Brian McCarthy

Featured image

Brian J. McCarthy is best known for the way in which every design he creates is highly personalized for each client. What they have in common is his exquisite taste, marrying quality antiques, texture, color and art so beautifully that his rooms may make you catch your breath. His own apartment, just steps from Central Park South, became one of our favorites when we first interviewed him some ten years ago. It has since undergone another transformation by gutting two of the main rooms, adding a scored plaster finish to the walls, dramatic cornicing and new baseboards. A couple of Claude and Xavier Lalanne bronze crocodile tables now flank the entrance into the dining room where the walls were given a warm chocolate brown Venetian plaster finish. New contemporary art purchases have also been added to the mix, striking a perfect balance of variety, comfort and above all, quality. “We lived in our apartment during the construction. It was hell. We’d never do it again but we are very pleased with the results,” explains Brian. Alas, major renovation, even for a master designer, can try one’s nerves.

So with all these huge new buildings suddenly rising around you, has it had an effect on how you live in this space?

I mean for me, it’s misery. It’s pain and suffering … having said that, I have to remind myself that I’m not usually sitting here during the day, looking out a window. But like, this chair—I can’t sit in this chair looking up at this new Extell building that’s going up because it just offends me so much.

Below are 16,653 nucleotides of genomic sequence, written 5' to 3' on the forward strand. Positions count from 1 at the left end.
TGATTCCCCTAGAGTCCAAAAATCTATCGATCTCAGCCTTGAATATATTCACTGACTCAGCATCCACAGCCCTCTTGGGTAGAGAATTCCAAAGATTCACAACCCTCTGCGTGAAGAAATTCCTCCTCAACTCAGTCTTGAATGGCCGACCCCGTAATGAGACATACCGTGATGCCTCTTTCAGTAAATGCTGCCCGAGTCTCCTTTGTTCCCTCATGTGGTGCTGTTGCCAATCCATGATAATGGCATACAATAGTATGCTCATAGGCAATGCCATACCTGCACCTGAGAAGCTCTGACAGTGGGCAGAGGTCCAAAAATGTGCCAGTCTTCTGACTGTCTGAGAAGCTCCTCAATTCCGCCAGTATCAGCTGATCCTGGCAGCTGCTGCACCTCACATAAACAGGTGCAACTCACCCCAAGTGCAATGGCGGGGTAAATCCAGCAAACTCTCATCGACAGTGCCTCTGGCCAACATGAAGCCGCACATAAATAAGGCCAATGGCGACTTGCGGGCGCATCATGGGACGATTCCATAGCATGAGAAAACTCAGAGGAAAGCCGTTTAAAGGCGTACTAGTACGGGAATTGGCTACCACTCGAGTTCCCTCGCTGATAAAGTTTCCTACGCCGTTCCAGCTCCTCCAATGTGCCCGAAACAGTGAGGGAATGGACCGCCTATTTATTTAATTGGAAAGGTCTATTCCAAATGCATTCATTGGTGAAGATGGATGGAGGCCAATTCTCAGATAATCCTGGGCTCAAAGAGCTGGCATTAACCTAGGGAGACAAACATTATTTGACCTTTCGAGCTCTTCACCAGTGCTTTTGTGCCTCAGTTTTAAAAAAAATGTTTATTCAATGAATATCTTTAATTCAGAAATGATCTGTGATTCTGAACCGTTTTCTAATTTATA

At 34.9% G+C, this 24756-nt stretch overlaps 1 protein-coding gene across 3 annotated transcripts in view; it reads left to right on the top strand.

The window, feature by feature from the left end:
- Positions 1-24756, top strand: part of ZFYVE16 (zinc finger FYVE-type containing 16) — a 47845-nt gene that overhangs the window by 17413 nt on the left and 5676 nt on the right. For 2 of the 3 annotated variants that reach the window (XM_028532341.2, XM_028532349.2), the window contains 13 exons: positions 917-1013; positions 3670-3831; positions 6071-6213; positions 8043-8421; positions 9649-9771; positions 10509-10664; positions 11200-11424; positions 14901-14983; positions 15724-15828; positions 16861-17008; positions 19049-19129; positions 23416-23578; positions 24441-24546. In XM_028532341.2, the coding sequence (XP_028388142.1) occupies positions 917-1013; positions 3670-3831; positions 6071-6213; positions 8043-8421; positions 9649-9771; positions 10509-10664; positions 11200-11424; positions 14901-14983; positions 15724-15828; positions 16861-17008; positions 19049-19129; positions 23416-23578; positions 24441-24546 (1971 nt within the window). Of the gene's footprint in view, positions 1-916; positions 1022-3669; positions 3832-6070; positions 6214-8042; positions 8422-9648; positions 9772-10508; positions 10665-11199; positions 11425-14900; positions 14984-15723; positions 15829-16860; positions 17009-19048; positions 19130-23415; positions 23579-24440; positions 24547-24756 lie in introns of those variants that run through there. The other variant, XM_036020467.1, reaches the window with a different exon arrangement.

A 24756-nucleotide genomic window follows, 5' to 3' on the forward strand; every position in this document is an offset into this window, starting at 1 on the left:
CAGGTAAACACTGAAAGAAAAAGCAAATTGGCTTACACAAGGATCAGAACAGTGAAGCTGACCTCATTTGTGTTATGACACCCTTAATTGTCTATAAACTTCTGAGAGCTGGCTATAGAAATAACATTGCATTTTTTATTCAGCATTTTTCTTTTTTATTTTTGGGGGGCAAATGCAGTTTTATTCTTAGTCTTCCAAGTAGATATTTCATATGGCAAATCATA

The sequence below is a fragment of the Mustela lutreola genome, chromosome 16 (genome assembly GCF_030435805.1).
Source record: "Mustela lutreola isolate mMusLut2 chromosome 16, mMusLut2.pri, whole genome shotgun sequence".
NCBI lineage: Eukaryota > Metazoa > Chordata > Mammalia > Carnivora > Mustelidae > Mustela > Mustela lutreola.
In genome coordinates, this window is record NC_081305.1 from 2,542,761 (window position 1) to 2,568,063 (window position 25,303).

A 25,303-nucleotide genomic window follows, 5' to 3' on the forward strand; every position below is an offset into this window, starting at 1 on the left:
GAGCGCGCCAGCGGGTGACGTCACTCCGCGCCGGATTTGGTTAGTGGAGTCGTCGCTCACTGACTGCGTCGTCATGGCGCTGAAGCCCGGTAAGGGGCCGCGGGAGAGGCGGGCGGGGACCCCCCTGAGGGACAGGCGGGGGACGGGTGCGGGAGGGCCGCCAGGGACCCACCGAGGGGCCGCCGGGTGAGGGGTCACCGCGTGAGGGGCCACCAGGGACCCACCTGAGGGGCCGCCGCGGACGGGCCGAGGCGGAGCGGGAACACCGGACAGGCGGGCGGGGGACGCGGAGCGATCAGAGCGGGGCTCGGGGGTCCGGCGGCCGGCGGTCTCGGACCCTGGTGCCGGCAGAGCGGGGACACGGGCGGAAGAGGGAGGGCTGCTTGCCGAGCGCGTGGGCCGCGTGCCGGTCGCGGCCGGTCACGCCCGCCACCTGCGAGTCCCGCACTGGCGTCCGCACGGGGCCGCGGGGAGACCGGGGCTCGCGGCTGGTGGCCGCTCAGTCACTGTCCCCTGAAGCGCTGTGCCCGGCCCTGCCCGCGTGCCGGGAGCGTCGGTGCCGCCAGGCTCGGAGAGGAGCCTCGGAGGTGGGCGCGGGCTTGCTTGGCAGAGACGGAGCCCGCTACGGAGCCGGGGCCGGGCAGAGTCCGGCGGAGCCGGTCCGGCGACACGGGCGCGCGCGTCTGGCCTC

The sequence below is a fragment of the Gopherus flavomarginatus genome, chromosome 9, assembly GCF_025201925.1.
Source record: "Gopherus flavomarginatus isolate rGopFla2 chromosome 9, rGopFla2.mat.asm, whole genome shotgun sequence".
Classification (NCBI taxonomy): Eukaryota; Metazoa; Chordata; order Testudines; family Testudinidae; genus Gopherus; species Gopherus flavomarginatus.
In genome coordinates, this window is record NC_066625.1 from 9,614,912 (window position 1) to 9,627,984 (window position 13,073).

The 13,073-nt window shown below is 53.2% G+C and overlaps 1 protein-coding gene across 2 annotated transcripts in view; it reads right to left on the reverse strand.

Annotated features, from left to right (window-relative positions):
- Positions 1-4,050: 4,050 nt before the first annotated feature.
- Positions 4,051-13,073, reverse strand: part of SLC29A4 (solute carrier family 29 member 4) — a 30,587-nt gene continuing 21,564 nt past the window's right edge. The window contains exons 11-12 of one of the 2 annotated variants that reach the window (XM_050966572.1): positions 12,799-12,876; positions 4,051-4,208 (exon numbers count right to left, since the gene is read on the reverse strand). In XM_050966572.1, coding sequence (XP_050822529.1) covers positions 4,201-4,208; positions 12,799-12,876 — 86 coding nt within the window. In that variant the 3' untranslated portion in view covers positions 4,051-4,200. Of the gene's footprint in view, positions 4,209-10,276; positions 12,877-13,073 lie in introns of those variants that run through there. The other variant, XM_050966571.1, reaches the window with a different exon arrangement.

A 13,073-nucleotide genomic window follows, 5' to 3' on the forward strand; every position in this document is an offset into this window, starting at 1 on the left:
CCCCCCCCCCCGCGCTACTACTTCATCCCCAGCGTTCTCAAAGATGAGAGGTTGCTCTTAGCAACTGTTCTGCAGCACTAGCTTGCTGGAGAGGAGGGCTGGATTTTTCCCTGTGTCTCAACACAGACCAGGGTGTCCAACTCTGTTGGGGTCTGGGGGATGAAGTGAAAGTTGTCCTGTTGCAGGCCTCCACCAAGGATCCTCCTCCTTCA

Don’t we have to be a bit philosophical in a sense that this is a city and cities are always changing and building? Don’t you think it’s something we have to accept?

Absolutely. But what’s happened in this neighborhood should never have been allowed to happen to the degree that it’s been allowed.

Peeking into the living room from the front entrance hall. The black, red and white chair is by Hubert le Gall.
A seating area in the living room mixes an armchair by Jacob Desmalter covered in chic velvet from Clarence House with a chair by George Jacob purchased in Paris. Behind the sofa, a bronze floor lamp by W.P. Sullivan stands near a painting by Guyana-born British artist, Frank Bowling.
A pair of bronze crocodiles by Claude Lalanne flanks the opening to the dining room. A room-sized custom rug from Beauvais pulls together the various seating areas.
One of a pair of crocodile consoles by Claude Lalanne that flank the entry to the dining room. The glazed ceramic in the foreground is by Salvatore Arancio.

What would have been acceptable then?

A more normal size—because it’s completely thrown off the scale of Central Park South. And with this Extell building, there’s going to be a huge Nordstrom’s on the ground level but they’re not going to even touch the interiors because there’s such a glut [of high-end apartments] It’s just going to sit there for years.

Why did you decide to make some changes to your own apartment?

It sort of happened in stages because one of the things I did very early on was simply raising all the doors. Four years ago we basically gutted these two rooms and the maid’s room. We did all the cornicing and baseboards and the plastering. It was hell! I would never do it again! We would climb through the dust and into a bathroom with no door.